While technology has made it cheaper and easier to conduct market research, it’s become harder to get reliable data. Traditional quantitative and qualitative methods rarely lead to true inspiration. Moreover, they suffer from shortcomings that limit real grounded discovery.
Strategic social listening solves these problems and unleashes a new breed of deep insight into the consumer’s perceptions and behavior.
Biases and challenges of traditional methods
It’s no secret that consumers are abandoning market research panels and participation is extremely low. To keep consumers’ attention, surveys must be short, which limits the breadth of possible discovery. Meanwhile qualitative methods, like focus groups and interviews, are limited in size and often depend on the quality of the moderator/interviewer. Both methods suffer from various sources of bias, from social pressures to behavioral recall, that limit people’s honesty, candor, and reporting accuracy.
What is Strategic Social Listening
Social listening in its broadest sense is the use of social data—not just Twitter and Facebook, but blogs and forums and any site where people publicly have conversations—to understand what people are doing and thinking.
We differentiate strategic social listening from more tactical or operational social listening by what it is and what it isn’t. Strategic social listening is not real-time reactions to online comments. It is far more than just counting mentions or using keywords to identify influencers.
Strategic social listening involves reflecting on and interpreting of authentic consumer voices. It enables us to understand the emotional charges and rational contexts that motivate people to participate in social discourse. Through this grounded understanding, we can chart consumer journeys, define segments based on real needs, identify factors that stimulate product choice, and more. By understanding consumers—by listening—we can steer our businesses in ways that maximize our ability to meet their needs.
Social data is massive in scale
500 million tweets are sent every day, according to Twitter. On the WordPress blog platform alone, users will make 150 million blogposts and comments in a month. Whether it’s Twitter or Facebook or Instagram, blogs or forums or comments to newspaper articles, people share billions of pieces of content every month. This could be words, images, videos, or a combination of all the above.
Compare this to the typical sample size for a survey, especially one where the topic being studied has a low incidence rate in the population. Because surveys are priced as a function of how easy (or hard) people are to reach, and with limited data available up front to directly target a respondent, surveys become geometrically more costly and impractical to field with sufficient sample. In the social web, there’s no sample size problem.
Social data are widely available
Many platforms that crawl the web offer access to public social data. There are a few we have used at Bakamo. Our primary one is Talkwalker. Features vary across these tools, but key elements are reach (how much of the public discourse on any subject and across platforms they capture), searchability (how easy it is to find data on the topic you’re looking for), and reporting.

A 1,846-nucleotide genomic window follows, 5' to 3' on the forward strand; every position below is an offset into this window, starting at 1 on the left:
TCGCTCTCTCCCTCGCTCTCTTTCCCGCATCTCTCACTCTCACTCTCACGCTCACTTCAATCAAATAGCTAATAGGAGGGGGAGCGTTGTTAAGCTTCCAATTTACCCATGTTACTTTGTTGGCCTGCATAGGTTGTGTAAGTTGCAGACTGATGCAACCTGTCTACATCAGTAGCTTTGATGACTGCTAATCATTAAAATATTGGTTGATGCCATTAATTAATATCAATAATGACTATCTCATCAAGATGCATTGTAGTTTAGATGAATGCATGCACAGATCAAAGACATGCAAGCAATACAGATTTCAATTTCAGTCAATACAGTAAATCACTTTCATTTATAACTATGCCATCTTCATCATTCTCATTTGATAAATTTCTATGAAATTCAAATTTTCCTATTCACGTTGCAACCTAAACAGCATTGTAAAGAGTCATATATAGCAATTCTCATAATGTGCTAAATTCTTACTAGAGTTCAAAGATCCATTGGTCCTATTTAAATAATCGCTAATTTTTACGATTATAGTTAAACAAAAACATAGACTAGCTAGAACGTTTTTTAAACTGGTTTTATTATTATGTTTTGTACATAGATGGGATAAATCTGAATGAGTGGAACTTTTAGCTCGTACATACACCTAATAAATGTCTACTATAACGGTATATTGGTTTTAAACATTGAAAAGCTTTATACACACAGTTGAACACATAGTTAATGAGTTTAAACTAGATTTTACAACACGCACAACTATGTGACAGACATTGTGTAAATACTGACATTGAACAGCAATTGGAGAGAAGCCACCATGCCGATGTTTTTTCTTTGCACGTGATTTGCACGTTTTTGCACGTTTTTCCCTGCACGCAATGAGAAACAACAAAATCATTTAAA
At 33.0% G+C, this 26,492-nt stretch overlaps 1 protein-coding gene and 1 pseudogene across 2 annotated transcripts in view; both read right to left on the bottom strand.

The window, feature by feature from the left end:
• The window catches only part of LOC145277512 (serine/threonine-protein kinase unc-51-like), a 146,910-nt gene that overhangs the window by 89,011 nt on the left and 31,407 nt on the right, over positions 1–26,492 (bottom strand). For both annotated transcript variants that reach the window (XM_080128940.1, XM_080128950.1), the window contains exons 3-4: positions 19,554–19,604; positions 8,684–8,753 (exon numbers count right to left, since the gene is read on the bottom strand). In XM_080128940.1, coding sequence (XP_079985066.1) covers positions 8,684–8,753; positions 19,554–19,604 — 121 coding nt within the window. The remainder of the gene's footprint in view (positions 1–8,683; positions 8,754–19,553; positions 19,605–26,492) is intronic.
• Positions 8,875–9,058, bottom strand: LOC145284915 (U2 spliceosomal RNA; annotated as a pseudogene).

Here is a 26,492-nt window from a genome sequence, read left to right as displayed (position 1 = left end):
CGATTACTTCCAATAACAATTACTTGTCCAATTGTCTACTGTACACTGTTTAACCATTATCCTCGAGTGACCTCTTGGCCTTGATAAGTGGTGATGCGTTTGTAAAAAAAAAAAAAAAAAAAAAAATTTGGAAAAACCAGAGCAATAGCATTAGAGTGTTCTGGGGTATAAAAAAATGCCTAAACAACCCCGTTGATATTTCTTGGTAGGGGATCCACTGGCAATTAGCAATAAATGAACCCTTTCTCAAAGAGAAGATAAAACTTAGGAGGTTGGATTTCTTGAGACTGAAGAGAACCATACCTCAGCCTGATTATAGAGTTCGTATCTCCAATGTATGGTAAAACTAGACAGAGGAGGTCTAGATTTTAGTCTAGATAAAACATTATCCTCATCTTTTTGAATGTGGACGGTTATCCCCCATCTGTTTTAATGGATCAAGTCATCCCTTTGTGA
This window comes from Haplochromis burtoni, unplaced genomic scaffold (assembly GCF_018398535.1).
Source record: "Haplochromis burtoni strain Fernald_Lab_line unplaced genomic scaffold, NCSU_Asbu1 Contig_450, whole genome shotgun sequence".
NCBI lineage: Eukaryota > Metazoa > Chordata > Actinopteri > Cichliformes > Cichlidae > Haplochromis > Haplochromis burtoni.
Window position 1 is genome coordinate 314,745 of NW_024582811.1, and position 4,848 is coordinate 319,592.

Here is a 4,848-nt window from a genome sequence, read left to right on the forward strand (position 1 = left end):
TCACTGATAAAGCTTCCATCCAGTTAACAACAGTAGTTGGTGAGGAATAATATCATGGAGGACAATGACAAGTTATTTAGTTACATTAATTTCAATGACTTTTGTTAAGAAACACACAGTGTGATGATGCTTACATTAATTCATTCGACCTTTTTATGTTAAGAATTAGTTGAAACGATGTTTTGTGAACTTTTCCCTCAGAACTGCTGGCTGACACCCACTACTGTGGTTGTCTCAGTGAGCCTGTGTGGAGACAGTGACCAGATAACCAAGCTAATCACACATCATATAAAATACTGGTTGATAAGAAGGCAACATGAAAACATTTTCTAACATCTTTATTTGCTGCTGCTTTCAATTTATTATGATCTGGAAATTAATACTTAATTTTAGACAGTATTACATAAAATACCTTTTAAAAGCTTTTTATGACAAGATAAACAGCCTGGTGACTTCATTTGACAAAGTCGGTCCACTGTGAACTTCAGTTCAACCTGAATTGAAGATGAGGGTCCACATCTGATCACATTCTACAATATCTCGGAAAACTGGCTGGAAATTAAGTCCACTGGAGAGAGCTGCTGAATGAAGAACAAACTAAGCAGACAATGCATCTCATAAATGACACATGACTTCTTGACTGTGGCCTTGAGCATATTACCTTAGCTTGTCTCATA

There is more out there than meets the eye
Most research is concerned with speaking to certain types of people in certain proportions. Social listening enables us to listen to a wide variety of actors, basically whoever is talking. We hear full conversations, which is particularly useful for finding new audiences, new perceptions. It’s filterable as well, allowing us to tune out and zoom in on different audiences and subjects of interest.
The anonymous are radically candid
Behind anonymous social media handles, people have conversations online—unscripted, unbiased, and uncensored—on topics that range from brands to culture, lifestyle to current events. They share their experiences, hopes, and fears more openly and freely than they would typically do in front of strangers. While social listening can be used to study any topic being discussed by real consumers, it excels particularly in cases where those topics are deeply personal or subject to strong opinions. For this reason, social listening is a far better method for getting an honest and complete picture on important but sensitive topics than surveys or focus groups.
If you mess up, it’s not a problem
How many times have you found a mistake in a questionnaire, or become aware of a problem while a survey is in field? What happens in this instance? You often have to throw out data and start again, which under different circumstances could become costly and even a bit even. In social media, you can refine your inquiry easily.
Social listening does have its limits
Social listening has its own limits naturally. One can’t make a social dataset “nationally representative” or target demographics. But that’s not its real purpose, or what it is best at doing. Social listening—strategic social listening—is about being relevant and real.
Social listening is an essential tool
While market research has become faster and cheaper, it hasn’t made outcomes more reliable. By avoiding chronic problems such as low participation rates, small sample sizes and a lack of depth that plagues survey and focus group research, social listening is proving itself to be a powerful and valuable tool. It offers a new breed of insight that allows researchers and marketers to probe deep themes, reaching out even to obscure corners of the consumer world to provide genuine consumer perspective on even the most sensitive topics. Strategic social listening is an essential tool for real discovery.